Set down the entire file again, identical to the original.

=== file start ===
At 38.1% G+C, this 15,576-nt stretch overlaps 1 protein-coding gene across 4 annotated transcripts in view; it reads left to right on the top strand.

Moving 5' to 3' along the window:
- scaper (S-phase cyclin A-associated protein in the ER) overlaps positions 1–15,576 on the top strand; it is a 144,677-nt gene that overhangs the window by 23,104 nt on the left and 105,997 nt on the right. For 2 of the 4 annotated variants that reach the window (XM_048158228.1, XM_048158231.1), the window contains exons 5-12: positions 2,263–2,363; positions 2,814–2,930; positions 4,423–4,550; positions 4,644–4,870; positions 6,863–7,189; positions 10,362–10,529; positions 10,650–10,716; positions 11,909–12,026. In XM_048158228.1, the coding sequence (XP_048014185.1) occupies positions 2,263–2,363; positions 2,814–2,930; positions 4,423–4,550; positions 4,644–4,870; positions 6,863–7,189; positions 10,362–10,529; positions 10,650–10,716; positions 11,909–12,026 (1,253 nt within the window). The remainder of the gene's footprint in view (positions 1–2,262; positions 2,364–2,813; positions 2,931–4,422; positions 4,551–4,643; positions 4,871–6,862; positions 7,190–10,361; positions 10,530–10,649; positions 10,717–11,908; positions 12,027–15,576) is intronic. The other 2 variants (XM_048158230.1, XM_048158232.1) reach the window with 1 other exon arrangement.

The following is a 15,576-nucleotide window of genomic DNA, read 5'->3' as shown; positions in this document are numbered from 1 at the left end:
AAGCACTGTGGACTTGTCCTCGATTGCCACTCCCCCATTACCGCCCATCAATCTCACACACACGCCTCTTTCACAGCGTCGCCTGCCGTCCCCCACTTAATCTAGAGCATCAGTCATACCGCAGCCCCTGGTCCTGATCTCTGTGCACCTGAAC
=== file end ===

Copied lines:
At 38.1% G+C, this 15,576-nt stretch overlaps 1 protein-coding gene across 4 annotated transcripts in view; it reads left to right on the top strand.

Moving 5' to 3' along the window:
- scaper (S-phase cyclin A-associated protein in the ER) overlaps positions 1–15,576 on the top strand; it is a 144,677-nt gene that overhangs the window by 23,104 nt on the left and 105,997 nt on the right. For 2 of the 4 annotated variants that reach the window (XM_048158228.1, XM_048158231.1), the window contains exons 5-12: positions 2,263–2,363; positions 2,814–2,930; positions 4,423–4,550; positions 4,644–4,870; positions 6,863–7,189; positions 10,362–10,529; positions 10,650–10,716; positions 11,909–12,026. In XM_048158228.1, the coding sequence (XP_048014185.1) occupies positions 2,263–2,363; positions 2,814–2,930; positions 4,423–4,550; positions 4,644–4,870; positions 6,863–7,189; positions 10,362–10,529; positions 10,650–10,716; positions 11,909–12,026 (1,253 nt within the window). The remainder of the gene's footprint in view (positions 1–2,262; positions 2,364–2,813; positions 2,931–4,422; positions 4,551–4,643; positions 4,871–6,862; positions 7,190–10,361; positions 10,530–10,649; positions 10,717–11,908; positions 12,027–15,576) is intronic. The other 2 variants (XM_048158230.1, XM_048158232.1) reach the window with 1 other exon arrangement.

The following is a 15,576-nucleotide window of genomic DNA, read 5'->3' as shown; positions in this document are numbered from 1 at the left end:
AAGCACTGTGGACTTGTCCTCGATTGCCACTCCCCCATTACCGCCCATCAATCTCACACACACGCCTCTTTCACAGCGTCGCCTGCCGTCCCCCACTTAATCTAGAGCATCAGTCATACCGCAGCCCCTGGTCCTGATCTCTGTGCACCTGAAC